History of Scotts Bluff National Monument
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Migration to the West

Following the opening or rediscovery of the Platte River route to the west by the fur traders and mountain men of the 1820's and 1830's, it was natural that other parties should use this same route to find their way to the newly opened Oregon country, to the gold fields of California, and to a religious haven in Utah.

In the early 1830's, various parties of missionaries traveled over the old traders' road to the western mountains and on to the Pacific coast. Jason and Daniel Lee were the first to use the trail and were soon followed by other missionaries, Samuel Parker, Marcus Whitman, Henry Spalding, and William Gray. Elizabeth Spalding and Narcissa Whitman, who traveled west with their husbands in 1836, were the first white women to see Scotts Bluff. [9]

John Ball is credited with the first Oregon secular settlement in 1832. Others followed, but not until 1841 did a large covered wagon train make the entire route. The mass migration began in 1843 when over 1,000 people started for the great northwestern country in May. The peak year of travel was evidently 1852 when some 50,000 emigrants passed through Mitchell Pass. Most of these were on their way to California as part of the great Gold Rush. Travel on the Oregon Trail continued until 1869 when the country was linked by the Union Pacific railroad, up the Lodgepole Route, 50 miles to the south of Scotts Bluff.

While the Oregon-California Trail lay on the south side of the North Platte River, the Mormons used the north side. "In the spring of 1847 the Mormon pioneers, 144 strong under Brigham Young, traveled to their promised land, Great Salt Lake Valley in Utah." [10] Another 4,000 Mormons passed over the trail in 1848. Scotts Bluff could easily be seen by these religious emigrants from the north bank and many mentioned the famous landmark in their journals.

Until about 1851, the pioneers used Robidoux Pass, located nine miles southwest of the National Monument. Travel between Scotts Bluff and the river was impossible due to eroded gullies and badlands. This pass was named for a trader who had built a blacksmith shop and trading post there. Facts concerning Robidoux and his activities in the area are vague, but research indicates that he was either the eldest son of Joseph Robidoux, founder of St. Joseph, Missouri, or his uncle, Antoine. His trading post was frequently mentioned by pioneer journalists from 1849 until 1851. He moved his establishment to Carter Canyon, about a mile southeast of the original location in 1851. Here he stayed until about the fall of 1852. [11]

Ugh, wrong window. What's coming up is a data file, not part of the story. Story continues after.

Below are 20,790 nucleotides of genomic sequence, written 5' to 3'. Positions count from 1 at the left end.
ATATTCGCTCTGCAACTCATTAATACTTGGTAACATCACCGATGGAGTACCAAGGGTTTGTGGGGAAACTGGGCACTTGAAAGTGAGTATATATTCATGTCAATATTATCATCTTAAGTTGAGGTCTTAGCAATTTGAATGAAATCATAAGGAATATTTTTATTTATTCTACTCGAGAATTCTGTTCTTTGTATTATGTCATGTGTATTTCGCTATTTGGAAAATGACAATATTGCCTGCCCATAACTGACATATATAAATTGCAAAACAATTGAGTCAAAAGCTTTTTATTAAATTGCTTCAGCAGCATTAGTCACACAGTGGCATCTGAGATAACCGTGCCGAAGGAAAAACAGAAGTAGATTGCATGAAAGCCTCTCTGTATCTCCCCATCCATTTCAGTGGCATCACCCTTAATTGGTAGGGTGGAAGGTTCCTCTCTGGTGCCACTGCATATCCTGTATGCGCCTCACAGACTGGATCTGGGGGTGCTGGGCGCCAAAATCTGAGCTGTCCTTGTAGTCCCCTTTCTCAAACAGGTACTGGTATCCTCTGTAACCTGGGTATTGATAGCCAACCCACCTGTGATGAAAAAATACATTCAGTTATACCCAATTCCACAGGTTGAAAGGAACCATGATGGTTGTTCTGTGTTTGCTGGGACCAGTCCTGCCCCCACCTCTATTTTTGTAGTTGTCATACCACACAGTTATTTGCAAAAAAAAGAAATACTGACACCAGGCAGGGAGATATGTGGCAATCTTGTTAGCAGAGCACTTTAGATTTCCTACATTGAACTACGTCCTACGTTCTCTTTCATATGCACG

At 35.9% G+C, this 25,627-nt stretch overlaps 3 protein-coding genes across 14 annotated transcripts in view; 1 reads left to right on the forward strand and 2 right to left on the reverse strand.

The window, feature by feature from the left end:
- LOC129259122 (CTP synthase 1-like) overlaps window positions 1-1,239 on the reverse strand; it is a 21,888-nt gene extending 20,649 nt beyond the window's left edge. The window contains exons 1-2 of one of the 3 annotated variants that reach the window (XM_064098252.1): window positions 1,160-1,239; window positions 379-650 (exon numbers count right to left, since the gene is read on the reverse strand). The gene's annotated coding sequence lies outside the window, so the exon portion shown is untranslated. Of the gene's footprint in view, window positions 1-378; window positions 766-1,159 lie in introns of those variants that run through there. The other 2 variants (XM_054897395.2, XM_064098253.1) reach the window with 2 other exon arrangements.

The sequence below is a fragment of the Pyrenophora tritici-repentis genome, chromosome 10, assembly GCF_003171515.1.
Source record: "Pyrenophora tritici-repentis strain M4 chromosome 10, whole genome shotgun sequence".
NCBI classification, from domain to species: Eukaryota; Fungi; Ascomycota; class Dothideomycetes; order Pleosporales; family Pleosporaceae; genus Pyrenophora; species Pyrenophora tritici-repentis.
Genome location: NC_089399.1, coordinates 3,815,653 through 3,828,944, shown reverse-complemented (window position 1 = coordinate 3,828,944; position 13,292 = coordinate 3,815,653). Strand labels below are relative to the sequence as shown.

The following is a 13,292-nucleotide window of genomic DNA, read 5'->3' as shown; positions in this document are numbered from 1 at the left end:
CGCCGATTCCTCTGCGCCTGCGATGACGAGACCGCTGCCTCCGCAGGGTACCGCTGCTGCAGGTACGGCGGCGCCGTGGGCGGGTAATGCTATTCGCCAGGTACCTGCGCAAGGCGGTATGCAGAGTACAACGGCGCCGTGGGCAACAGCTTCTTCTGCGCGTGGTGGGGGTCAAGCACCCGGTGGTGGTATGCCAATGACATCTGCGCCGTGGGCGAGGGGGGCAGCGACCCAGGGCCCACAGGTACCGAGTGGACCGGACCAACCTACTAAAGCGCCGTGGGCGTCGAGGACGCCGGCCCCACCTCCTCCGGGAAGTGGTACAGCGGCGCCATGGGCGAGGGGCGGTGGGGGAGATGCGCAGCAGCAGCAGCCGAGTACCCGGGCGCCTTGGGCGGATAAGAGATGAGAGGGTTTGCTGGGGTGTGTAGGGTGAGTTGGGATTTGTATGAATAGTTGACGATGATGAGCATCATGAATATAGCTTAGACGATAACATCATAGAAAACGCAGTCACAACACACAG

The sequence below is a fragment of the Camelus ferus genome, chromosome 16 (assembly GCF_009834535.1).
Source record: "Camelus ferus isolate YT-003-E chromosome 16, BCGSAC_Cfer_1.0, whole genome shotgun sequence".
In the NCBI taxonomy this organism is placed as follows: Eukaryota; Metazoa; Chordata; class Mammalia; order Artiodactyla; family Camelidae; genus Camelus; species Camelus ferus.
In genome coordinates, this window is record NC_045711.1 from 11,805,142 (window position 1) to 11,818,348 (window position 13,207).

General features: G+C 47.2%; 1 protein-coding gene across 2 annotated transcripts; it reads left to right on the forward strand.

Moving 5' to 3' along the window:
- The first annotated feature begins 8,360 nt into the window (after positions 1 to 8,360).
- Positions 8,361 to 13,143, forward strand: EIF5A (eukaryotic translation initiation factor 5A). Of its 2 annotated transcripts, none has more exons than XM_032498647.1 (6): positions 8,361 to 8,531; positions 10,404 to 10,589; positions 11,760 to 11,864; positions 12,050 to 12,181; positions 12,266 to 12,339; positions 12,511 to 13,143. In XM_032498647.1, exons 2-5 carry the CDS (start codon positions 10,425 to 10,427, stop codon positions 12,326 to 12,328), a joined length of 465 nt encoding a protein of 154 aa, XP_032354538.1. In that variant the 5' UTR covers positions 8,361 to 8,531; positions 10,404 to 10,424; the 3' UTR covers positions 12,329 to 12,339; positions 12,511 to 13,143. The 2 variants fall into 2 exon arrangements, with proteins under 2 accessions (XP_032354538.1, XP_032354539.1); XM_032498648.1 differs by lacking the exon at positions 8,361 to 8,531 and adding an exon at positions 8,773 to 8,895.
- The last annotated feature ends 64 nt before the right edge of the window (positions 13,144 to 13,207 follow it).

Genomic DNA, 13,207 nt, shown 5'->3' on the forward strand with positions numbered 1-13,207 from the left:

The American Fur Trading Company set up a trading post at Robidoux Pass in 1849 after they had sold their post at Fort Laramie to the United States Government. They later moved from Robidoux Pass to a site eight miles south and east of the Monument at Helvas Canyon. Little is known about this establishment except that it did not last long. It was generally known as Fort John, or "Fort John, Scott's Bluffs." It was off the main trail and became farther removed when a new route to the north through the bluffs via present Mitchell Pass was developed in 1850. [12] The Monument headquarters and the Oregon Trail Museum are situated near Mitchell Pass.

Another establishment of importance to Scotts Bluff was Fort Mitchell. It was built in 1864 to protect travel along this section of the Oregon Trail during a period of Indian unrest. Fort Mitchell was only a small secondary outpost of Fort Laramie, some 55 miles to the west. The post was abandoned about 1867 when immediate threat to emigrants seemed to have decreased. [13]

Besides the pioneer wagon trains passing through Mitchell Pass, a number of other uses were made of the trail. The Pony Express used this section of the trail from April 1860, until its last run in October, 1861. Nearby Pony Express stations included one at Chimney Rock, 23 miles east of Scotts Bluff; Ficklin Springs, about 9 miles east; the Scotts Bluff station, 3 miles west of Mitchell Pass; and Horse Creek, about 18 miles to the west.

One of the causes of failure for the Pony Express was the advent of the transcontinental telegraph line, established and in use by October, 1861. Russell, Majors and Waddell, founders of the Pony Express, then turned their interests to the Overland Mail Company from whom they obtained a sub-contract to operate a mail and passenger service over what was known as the "Central Route." In 1861-1862, there was stage service up the Platte route. This activity did not last long due to Indian troubles in the area and the route was moved to the south, up the Lodgepole route. [14]


History of Scotts Bluff National Monument
©1962, Oregon Trail Museum Association
history/chap3.htm — 26-Jan-2003